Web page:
When the B-26 came to Europe, initially the tactics used were copied from those that had been tried and tested in the North African campaign, which involved flying low and unescorted. However, on the second mission flown by the B-26 in Europe, these tactics resulted in all 11 aircraft being lost to enemy aircraft and flak.

The Martin B26 Marauder was an American-made medium bomber

The Ramrod

This horrific loss resulted in a swift change of tactics to ensure that the Marauder would never fly without a fighter escort again. It was also ordered to keep to an altitude of between 10,000-15,000 feet (3,500-5,000m). Thus, the Ramrod mission was born.

The majority of 411 Squadron’s sorties during 1943 and early 1944 were Ramrods, operations where the Spitfires provided fighter cover to B-26 bombers attacking targets in German occupied Europe.

With this change in tactics, the Marauder grew to be considered not only one of the most accurate late war bombers available, but also the safest, with a reported operational loss rate of just 0.5% in the European theatre.

On 7th August 1943, the squadron relocated to RAF Staplehurst in Kent, where over the next few months, the Roaring Boys enjoyed great success in their escort duties, with almost all of the Ramrod missions successful – with targets bombed, no enemy aircraft engaged and no friendly aircraft lost.

The exception to this was on 2nd September 1943 when a Martin B-26 Marauder was hit by anti-aircraft flak and exploded with all 7 crew perishing. This would have been the first time that Kramer would have witnessed death so close up, and during the dozens of Ramrod sorties flown by 411 Squadron it was the only loss of an escorted bomber.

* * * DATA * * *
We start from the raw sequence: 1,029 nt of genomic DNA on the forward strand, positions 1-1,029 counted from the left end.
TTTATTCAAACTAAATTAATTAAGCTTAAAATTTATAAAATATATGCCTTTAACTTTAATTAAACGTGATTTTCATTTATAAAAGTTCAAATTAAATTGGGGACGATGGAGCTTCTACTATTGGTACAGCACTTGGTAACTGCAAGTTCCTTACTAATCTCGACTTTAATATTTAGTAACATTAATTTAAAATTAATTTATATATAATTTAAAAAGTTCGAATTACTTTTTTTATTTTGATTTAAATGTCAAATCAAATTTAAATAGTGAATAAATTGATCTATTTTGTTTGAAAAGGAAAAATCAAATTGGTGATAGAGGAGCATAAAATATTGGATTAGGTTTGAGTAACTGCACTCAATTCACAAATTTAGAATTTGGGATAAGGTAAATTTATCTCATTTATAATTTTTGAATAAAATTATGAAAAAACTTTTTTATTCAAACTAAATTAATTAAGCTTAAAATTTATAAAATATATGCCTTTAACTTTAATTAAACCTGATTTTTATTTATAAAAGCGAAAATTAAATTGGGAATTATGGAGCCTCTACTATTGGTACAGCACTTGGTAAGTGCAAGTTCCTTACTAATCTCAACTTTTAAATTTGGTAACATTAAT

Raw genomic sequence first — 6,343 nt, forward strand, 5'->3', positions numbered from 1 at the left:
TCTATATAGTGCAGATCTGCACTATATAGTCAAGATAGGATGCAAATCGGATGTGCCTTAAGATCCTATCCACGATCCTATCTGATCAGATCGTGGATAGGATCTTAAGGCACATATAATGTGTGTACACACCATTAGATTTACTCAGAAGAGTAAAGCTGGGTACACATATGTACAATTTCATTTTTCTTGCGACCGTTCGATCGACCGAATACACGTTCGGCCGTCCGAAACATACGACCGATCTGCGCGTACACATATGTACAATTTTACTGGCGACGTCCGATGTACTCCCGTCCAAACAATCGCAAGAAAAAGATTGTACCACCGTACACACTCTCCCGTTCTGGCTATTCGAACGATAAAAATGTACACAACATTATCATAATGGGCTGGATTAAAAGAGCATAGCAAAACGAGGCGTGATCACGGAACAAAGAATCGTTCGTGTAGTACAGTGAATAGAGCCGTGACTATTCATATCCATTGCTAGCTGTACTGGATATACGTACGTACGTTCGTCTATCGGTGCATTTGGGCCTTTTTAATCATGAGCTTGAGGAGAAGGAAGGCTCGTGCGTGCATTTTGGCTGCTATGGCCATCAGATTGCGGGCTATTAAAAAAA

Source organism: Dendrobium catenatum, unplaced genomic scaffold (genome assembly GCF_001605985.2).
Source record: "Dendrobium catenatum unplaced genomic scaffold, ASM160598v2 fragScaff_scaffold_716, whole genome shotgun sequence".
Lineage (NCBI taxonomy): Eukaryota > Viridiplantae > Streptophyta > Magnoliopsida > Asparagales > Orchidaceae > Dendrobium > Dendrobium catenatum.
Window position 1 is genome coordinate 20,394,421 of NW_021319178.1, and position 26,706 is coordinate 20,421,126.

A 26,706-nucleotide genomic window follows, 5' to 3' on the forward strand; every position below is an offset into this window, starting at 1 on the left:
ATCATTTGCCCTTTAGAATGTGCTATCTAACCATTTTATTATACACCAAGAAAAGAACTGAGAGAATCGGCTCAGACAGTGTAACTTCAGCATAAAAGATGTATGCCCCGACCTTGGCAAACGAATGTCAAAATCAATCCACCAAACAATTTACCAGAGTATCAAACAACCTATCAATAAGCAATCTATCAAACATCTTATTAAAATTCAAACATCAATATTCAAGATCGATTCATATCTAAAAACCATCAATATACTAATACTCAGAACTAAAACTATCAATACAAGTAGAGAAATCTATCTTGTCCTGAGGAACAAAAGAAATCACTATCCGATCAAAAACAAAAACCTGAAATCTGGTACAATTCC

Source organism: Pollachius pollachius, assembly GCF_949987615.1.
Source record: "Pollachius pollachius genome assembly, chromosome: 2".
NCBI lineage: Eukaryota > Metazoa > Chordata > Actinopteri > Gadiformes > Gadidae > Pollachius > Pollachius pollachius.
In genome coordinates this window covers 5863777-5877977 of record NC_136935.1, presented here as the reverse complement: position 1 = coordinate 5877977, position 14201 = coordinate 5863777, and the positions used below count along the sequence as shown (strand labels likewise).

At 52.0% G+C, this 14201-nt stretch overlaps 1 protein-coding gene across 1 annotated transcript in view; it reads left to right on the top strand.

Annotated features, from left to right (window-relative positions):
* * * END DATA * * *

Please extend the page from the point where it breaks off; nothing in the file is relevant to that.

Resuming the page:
First Contact

On one mission while escorting a group of 72 B-26 Marauders, they were attacked by a group of Focke-Wulf 190 (FW190) fighters, and later a larger group consisting of a mix of 20 Messerschmitt Bf109 and FW190 aircraft.

In the resulting melee, before the Spitfires were able to chase the Luftwaffe aircraft away, some of the bombers were badly shot up, but nevertheless survived. During the engagement, one of the Spitfire escorts flown by Flying Officer Haw was shot down – with the pilot reported missing. At the time, the fellow pilots were unaware of Haw’s fate, although post-war records show that he survived and became a prisoner of war. This incident was Kramer’s first encounter with engaging enemy fighters on a mission, providing him with a taste of both the dangers and excitement of air-to-air combat.